I’m halfway through The Women’s Room by Marilyn French, a great tome of a feminist novel, published back in 1977, which has by no means lost its punch in the present day. I’ll certainly be writing a proper review once I’ve finished it, so suffice to say now that it’s got me thinking a lot about power relations between men and women. My thoughts have been drawn inexorably towards the year I spent working in the printing industry, a monolithic industry that was far from enlightened by the early nineties, when I had the dubious pleasure of working for four different male bosses simultaneously. Now that enough time has passed since I was at their beck and call, I can see them as characters with some entertainment value, but working for them was enough to put me off traditional business hierarchies for life.
So there you have me, back in 1992, freshly out of Cambridge, smart, quick and ready to throw a lot of loyalty and energy into my new working life. I’m sure I had idealistic images of how it would be. I always really liked business, and back then going into academia was not on my list of priorities. I loved organizing things, enjoyed plans and strategies, and thought highly of the art of persuasion. I thought business was going to be exciting.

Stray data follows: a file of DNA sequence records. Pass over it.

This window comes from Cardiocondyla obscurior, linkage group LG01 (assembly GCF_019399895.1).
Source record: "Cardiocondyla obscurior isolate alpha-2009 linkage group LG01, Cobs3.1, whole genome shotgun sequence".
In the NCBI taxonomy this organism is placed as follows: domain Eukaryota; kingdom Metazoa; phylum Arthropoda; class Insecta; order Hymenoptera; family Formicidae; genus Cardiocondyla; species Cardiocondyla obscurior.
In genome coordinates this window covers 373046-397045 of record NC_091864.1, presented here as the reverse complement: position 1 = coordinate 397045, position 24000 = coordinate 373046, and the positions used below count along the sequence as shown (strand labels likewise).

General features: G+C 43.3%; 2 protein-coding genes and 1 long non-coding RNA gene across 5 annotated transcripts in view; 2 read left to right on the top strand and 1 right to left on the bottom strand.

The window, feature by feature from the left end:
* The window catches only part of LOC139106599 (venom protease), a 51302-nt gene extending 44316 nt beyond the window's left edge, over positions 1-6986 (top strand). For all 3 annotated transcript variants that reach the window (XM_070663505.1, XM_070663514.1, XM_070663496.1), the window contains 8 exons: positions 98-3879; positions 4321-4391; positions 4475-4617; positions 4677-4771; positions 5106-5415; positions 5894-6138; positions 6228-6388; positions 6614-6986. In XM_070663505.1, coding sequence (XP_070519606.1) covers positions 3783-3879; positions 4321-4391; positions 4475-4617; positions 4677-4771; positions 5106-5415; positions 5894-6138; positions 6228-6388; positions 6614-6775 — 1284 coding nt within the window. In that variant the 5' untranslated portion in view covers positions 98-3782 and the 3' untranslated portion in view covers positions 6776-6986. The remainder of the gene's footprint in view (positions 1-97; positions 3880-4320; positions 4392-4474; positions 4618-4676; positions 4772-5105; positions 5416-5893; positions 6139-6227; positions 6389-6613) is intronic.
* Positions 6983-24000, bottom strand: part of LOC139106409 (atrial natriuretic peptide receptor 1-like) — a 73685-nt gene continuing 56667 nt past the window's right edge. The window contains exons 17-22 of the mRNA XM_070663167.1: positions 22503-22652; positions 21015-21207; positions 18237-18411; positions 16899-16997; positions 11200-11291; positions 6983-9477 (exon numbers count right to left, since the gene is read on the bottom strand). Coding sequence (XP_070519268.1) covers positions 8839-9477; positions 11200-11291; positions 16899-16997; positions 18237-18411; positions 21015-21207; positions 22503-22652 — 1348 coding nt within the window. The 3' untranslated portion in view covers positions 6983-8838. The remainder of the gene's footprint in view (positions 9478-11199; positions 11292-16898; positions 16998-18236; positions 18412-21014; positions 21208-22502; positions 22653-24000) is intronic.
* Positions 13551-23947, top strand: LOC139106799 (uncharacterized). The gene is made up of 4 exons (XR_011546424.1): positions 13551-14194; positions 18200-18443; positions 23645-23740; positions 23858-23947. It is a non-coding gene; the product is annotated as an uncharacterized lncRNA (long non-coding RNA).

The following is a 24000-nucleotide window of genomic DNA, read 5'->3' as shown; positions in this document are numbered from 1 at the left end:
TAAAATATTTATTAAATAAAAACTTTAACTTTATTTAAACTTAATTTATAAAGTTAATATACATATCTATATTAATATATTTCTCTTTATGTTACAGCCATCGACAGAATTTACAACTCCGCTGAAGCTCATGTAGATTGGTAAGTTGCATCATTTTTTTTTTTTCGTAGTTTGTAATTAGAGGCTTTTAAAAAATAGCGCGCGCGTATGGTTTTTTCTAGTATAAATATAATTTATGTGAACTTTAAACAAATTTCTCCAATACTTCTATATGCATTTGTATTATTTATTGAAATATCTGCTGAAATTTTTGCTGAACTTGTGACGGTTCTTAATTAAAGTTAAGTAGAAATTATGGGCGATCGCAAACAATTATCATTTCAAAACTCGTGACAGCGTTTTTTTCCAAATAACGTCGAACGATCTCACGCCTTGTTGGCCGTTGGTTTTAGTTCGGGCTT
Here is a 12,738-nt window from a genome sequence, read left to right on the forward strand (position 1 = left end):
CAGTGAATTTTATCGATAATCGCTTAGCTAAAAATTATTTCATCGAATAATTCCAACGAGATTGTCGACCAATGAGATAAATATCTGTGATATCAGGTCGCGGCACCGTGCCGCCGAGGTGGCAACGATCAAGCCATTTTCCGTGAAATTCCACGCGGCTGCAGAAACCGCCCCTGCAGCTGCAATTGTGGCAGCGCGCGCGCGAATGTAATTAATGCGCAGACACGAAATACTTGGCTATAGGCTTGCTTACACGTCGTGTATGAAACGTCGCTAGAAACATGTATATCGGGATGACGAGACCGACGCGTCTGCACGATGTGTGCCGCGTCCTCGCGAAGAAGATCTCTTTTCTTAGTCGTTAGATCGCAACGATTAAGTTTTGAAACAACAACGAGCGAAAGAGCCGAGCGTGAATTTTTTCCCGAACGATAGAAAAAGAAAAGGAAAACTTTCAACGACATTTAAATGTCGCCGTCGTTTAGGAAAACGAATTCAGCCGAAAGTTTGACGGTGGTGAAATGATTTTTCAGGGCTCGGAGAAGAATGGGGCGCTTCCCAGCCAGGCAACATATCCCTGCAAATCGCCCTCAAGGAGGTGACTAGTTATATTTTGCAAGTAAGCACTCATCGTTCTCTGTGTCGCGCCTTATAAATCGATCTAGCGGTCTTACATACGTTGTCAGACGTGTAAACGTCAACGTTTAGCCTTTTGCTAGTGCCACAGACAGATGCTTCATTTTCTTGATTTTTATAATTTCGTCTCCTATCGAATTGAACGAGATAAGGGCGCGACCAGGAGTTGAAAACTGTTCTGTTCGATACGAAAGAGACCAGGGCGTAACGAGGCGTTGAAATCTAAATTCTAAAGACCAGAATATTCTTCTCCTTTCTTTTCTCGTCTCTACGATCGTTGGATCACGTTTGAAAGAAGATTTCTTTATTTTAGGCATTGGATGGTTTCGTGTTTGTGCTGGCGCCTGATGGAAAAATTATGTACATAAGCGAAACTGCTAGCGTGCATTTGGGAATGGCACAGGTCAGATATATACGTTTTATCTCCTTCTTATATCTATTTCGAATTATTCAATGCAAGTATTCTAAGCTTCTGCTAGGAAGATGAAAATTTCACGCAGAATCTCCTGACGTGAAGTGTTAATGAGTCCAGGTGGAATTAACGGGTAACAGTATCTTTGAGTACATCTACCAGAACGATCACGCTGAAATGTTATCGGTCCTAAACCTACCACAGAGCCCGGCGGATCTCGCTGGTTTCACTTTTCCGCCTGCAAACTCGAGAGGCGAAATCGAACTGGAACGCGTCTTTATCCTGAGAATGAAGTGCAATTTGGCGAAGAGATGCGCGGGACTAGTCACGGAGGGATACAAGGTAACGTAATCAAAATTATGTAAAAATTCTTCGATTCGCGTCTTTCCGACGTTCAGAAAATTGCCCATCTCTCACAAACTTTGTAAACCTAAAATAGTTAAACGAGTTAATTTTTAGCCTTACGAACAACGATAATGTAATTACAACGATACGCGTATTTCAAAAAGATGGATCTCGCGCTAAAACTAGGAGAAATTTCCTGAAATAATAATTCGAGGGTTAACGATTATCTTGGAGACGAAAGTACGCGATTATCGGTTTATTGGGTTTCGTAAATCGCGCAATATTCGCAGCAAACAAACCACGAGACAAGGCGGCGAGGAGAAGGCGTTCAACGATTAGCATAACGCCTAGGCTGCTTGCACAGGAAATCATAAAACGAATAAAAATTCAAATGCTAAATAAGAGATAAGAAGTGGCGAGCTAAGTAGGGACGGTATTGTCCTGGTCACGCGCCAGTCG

My first boss was an alcoholic who had recently left South Africa in something of a hurry. There were rumours that he had shot a man, but given that he was very good at a form of subtle self-dramatisation, I am not sure now I believe them. I knew nothing about his past at first, of course. He was a man of medium height in his fifties with a neat beard, terrific bags under his eyes and an air of louche attractiveness. The nicest thing about him was his voice, which was low and appealingly accented, although I later realized that he rarely spoke loudly before mid afternoon, when his hangover had worn off. The working day was a kind of inevitable but tedious prelude for him to six o’clock, when we could all go down the pub. I quickly learned that staying in work until that point won me an invitation for a drink, and the minimal amount of staying power in the pub would win me my evening meal on his expense account. When you are young and impecunious and just out of college, these things are important. Once in a more congenial setting my boss would become entertaining and expansive, telling us tales of his hair-raising exploits in South Africa, his tangles with fast cars, etc. In previous times he would have been called a wide boy, a chancer. When we went to an awards ceremony in London he kept linking my arm through his whenever we met a client and introducing me as his wife. So he was a bit of a womanizer, too; there was indeed a wife, somewhere, but she was shrouded in her own clouds of disapproval, and probably far too real and intransigent a topic for my boss to regale us with. What I cannot recall is doing any work with him. He spent his days cloistered in his office and rarely emerged in daylight.